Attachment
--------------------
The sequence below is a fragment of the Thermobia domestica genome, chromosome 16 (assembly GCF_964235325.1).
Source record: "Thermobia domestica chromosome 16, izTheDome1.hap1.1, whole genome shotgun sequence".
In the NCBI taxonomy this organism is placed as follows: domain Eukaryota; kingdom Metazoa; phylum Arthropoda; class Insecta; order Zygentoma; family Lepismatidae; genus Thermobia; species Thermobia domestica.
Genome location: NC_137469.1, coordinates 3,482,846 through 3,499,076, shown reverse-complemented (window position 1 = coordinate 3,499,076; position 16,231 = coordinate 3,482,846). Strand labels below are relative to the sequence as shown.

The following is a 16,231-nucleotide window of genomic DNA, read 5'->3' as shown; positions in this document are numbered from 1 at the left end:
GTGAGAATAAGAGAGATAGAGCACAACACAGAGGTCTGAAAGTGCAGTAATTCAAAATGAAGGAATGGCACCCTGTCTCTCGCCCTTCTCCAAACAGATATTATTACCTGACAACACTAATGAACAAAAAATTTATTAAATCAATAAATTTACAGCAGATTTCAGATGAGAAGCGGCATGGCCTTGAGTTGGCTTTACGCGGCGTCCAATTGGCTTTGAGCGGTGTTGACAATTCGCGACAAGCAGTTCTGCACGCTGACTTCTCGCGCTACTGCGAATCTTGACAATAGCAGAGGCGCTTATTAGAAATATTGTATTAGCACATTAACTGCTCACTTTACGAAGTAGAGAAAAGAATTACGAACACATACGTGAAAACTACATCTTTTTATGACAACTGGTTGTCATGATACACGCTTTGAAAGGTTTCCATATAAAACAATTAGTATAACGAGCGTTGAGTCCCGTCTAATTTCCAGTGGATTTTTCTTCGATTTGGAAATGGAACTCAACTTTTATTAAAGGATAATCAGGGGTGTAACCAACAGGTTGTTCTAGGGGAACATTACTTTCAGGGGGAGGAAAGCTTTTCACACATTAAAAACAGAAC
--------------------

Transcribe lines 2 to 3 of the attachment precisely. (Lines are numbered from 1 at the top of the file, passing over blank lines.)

Source record: "Thermobia domestica chromosome 16, izTheDome1.hap1.1, whole genome shotgun sequence".
In the NCBI taxonomy this organism is placed as follows: domain Eukaryota; kingdom Metazoa; phylum Arthropoda; class Insecta; order Zygentoma; family Lepismatidae; genus Thermobia; species Thermobia domestica.